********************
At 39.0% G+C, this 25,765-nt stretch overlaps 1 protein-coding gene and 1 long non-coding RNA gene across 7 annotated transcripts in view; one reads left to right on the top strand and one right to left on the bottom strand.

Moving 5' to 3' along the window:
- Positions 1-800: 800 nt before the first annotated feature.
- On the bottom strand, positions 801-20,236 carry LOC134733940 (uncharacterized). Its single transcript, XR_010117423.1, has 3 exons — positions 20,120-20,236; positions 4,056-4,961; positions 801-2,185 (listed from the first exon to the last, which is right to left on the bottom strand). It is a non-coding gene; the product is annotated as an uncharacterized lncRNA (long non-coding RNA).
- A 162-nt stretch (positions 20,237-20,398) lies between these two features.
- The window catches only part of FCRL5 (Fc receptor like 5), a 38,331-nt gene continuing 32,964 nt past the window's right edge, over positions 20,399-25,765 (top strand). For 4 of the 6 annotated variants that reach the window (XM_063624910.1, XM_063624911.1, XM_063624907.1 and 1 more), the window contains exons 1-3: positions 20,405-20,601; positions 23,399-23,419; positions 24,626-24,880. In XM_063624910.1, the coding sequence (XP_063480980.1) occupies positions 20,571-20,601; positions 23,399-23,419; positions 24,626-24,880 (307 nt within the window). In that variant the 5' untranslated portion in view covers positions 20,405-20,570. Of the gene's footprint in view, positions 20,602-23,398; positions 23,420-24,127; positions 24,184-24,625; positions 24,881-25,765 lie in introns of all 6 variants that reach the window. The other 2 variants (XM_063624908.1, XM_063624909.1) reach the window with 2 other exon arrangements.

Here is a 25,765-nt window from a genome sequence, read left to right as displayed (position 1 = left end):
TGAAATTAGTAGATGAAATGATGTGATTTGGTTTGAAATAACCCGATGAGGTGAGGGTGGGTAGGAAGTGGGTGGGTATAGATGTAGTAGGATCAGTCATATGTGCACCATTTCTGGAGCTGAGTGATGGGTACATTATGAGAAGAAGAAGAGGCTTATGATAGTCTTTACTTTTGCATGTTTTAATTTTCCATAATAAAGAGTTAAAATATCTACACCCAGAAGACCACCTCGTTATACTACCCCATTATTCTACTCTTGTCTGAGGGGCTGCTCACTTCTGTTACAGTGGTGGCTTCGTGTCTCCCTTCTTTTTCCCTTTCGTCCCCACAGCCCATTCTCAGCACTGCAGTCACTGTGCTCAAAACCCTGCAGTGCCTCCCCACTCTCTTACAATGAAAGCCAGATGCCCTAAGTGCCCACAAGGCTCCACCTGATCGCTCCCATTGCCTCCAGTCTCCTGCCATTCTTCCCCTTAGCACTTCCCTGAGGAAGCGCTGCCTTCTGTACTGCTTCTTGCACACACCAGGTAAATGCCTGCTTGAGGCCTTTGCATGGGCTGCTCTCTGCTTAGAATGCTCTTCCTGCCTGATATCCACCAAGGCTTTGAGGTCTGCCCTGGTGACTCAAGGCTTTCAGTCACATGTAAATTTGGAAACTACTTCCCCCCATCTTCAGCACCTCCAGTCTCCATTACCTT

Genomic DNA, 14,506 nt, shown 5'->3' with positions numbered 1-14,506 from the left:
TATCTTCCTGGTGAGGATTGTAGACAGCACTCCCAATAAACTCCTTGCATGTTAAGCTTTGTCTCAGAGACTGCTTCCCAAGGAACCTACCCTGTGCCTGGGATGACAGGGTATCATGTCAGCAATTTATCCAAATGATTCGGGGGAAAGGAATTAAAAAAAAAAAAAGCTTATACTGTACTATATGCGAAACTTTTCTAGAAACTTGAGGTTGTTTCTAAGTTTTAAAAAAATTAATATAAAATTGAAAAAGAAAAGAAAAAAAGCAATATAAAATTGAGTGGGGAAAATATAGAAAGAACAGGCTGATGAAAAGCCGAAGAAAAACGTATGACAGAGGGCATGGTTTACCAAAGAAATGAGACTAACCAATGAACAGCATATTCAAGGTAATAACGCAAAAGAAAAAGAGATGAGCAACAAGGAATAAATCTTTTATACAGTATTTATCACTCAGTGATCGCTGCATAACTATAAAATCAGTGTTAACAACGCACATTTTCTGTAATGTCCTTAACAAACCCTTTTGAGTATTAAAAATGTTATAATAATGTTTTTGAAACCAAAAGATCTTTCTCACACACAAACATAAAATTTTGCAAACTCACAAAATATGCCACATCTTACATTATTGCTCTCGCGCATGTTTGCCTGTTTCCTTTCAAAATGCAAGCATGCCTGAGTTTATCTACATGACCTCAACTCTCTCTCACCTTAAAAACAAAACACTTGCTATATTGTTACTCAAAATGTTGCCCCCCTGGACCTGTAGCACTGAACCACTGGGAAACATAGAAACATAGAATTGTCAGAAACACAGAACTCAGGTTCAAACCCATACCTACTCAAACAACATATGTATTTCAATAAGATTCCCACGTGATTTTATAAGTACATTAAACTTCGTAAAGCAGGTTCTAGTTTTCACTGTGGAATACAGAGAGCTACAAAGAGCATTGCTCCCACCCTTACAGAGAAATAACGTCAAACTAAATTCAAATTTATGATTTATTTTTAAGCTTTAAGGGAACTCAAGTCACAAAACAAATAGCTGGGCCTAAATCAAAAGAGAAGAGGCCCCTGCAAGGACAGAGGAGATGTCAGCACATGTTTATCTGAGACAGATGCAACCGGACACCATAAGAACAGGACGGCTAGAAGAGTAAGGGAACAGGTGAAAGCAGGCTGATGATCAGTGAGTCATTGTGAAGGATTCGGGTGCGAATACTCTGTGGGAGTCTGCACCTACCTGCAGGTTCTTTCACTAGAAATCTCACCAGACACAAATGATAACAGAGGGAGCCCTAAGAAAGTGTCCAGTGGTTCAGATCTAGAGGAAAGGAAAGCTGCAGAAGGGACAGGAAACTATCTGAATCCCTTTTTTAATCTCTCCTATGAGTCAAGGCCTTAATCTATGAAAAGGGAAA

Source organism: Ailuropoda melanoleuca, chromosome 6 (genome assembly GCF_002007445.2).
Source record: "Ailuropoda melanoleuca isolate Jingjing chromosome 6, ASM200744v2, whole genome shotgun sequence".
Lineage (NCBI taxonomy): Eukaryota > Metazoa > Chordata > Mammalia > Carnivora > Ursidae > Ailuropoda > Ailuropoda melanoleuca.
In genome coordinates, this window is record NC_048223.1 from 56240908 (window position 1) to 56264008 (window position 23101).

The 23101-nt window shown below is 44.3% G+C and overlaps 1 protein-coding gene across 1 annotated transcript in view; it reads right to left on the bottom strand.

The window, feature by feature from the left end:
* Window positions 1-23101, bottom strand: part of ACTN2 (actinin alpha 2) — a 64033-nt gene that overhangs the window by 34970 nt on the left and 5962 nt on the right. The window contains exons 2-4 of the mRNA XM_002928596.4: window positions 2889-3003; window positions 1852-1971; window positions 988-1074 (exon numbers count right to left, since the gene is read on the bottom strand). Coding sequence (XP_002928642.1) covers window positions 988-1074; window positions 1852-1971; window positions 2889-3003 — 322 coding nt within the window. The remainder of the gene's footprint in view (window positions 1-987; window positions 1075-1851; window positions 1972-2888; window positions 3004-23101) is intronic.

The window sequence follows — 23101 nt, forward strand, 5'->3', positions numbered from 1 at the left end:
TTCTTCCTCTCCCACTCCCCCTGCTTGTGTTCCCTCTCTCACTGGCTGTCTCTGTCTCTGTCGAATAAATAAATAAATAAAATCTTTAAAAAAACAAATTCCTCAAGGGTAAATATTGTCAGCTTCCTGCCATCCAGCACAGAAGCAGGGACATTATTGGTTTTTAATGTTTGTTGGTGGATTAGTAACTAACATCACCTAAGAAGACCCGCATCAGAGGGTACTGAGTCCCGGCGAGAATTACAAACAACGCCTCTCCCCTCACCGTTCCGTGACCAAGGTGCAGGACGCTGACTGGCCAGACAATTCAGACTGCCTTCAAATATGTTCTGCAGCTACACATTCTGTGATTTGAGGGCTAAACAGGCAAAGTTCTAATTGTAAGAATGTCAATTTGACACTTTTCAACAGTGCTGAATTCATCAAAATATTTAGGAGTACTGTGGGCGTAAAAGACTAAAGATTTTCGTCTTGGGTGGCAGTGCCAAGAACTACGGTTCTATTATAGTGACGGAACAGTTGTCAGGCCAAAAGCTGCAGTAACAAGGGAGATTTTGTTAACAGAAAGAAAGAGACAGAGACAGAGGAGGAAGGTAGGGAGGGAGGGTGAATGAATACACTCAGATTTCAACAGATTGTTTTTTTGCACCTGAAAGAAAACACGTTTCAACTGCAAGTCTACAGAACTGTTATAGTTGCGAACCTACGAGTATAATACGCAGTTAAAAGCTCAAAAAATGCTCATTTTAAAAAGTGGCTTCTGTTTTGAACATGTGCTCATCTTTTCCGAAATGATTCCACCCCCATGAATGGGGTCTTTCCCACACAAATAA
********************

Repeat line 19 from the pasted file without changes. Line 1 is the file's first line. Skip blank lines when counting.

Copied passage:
TTCTTCCTCTCCCACTCCCCCTGCTTGTGTTCCCTCTCTCACTGGCTGTCTCTGTCTCTGTCGAATAAATAAATAAATAAAATCTTTAAAAAAACAAATTCCTCAAGGGTAAATATTGTCAGCTTCCTGCCATCCAGCACAGAAGCAGGGACATTATTGGTTTTTAATGTTTGTTGGTGGATTAGTAACTAACATCACCTAAGAAGACCCGCATCAGAGGGTACTGAGTCCCGGCGAGAATTACAAACAACGCCTCTCCCCTCACCGTTCCGTGACCAAGGTGCAGGACGCTGACTGGCCAGACAATTCAGACTGCCTTCAAATATGTTCTGCAGCTACACATTCTGTGATTTGAGGGCTAAACAGGCAAAGTTCTAATTGTAAGAATGTCAATTTGACACTTTTCAACAGTGCTGAATTCATCAAAATATTTAGGAGTACTGTGGGCGTAAAAGACTAAAGATTTTCGTCTTGGGTGGCAGTGCCAAGAACTACGGTTCTATTATAGTGACGGAACAGTTGTCAGGCCAAAAGCTGCAGTAACAAGGGAGATTTTGTTAACAGAAAGAAAGAGACAGAGACAGAGGAGGAAGGTAGGGAGGGAGGGTGAATGAATACACTCAGATTTCAACAGATTGTTTTTTTGCACCTGAAAGAAAACACGTTTCAACTGCAAGTCTACAGAACTGTTATAGTTGCGAACCTACGAGTATAATACGCAGTTAAAAGCTCAAAAAATGCTCATTTTAAAAAGTGGCTTCTGTTTTGAACATGTGCTCATCTTTTCCGAAATGATTCCACCCCCATGAATGGGGTCTTTCCCACACAAATAA